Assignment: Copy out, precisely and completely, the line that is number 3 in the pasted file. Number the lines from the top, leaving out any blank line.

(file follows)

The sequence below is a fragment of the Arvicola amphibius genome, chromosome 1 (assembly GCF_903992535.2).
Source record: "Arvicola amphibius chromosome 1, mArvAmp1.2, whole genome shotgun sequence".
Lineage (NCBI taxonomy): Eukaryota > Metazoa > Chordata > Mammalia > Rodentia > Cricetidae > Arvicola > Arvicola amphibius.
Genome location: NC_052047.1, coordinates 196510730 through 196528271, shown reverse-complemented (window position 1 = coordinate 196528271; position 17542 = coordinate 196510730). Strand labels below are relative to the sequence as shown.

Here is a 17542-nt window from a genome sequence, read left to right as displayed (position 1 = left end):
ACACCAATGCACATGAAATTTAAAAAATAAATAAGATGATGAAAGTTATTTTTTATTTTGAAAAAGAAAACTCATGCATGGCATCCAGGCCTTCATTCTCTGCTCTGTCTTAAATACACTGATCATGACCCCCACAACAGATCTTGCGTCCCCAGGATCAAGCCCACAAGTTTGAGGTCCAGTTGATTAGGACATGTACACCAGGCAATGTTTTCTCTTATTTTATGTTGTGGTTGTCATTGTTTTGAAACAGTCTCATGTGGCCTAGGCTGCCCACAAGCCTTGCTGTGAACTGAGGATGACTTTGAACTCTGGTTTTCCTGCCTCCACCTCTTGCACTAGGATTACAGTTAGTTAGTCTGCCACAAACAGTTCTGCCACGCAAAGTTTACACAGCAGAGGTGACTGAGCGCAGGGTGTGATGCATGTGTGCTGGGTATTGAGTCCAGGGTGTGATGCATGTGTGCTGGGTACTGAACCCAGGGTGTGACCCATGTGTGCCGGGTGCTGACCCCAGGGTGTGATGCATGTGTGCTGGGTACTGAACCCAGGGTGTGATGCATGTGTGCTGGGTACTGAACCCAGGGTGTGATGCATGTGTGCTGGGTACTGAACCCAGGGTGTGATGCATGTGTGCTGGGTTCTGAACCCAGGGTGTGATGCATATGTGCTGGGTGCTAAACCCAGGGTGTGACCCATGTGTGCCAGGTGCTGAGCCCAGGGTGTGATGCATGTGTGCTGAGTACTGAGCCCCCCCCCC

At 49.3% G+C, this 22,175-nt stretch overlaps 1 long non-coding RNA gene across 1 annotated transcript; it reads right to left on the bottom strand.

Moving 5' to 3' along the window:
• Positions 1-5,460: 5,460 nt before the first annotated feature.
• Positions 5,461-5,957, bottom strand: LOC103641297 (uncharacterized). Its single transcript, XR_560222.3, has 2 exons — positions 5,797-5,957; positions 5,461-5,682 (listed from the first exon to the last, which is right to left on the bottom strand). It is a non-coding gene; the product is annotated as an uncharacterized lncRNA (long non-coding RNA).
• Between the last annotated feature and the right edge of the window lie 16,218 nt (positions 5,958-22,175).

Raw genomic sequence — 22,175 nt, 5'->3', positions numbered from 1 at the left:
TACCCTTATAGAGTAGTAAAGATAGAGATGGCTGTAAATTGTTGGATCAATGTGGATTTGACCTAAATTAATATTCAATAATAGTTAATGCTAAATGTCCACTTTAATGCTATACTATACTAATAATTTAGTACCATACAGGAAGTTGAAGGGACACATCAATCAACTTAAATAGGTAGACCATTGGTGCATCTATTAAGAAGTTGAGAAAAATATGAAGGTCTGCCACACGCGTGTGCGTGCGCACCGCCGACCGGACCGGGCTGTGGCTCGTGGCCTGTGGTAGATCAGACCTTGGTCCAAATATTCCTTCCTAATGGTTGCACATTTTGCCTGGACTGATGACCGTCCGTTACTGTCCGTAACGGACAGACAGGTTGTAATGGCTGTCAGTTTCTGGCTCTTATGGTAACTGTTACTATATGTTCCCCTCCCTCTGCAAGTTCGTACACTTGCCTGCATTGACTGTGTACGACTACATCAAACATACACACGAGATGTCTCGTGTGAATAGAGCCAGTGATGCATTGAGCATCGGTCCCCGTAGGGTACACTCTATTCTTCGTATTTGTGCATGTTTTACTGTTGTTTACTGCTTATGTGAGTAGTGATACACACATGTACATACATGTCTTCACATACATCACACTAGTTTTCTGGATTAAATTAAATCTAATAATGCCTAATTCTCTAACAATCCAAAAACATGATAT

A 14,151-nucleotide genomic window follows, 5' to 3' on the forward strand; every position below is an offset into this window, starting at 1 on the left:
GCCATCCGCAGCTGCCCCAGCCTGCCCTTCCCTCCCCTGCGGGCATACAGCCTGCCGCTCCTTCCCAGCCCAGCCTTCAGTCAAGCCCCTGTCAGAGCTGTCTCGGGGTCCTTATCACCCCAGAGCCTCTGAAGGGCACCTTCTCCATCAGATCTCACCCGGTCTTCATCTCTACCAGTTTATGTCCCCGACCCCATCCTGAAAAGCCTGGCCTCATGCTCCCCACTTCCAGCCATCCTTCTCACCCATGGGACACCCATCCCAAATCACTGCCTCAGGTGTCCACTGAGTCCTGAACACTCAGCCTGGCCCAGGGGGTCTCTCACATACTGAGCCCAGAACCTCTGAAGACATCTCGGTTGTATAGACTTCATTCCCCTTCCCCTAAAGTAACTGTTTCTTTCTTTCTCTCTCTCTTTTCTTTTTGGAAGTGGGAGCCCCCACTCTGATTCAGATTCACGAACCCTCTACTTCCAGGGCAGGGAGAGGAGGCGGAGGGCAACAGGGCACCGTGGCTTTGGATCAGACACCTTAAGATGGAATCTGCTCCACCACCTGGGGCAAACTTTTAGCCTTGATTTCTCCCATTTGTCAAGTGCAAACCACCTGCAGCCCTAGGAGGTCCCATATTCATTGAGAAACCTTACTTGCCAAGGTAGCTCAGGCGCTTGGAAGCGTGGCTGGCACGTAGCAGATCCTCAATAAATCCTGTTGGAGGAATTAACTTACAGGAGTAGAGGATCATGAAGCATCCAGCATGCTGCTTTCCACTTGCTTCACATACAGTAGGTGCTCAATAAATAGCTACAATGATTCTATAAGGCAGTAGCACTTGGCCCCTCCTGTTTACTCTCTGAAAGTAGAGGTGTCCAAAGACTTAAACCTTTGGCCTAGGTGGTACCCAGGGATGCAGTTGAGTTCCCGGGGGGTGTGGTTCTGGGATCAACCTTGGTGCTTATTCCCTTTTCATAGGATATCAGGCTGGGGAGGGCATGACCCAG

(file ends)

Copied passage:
Lineage (NCBI taxonomy): Eukaryota > Metazoa > Chordata > Mammalia > Rodentia > Cricetidae > Arvicola > Arvicola amphibius.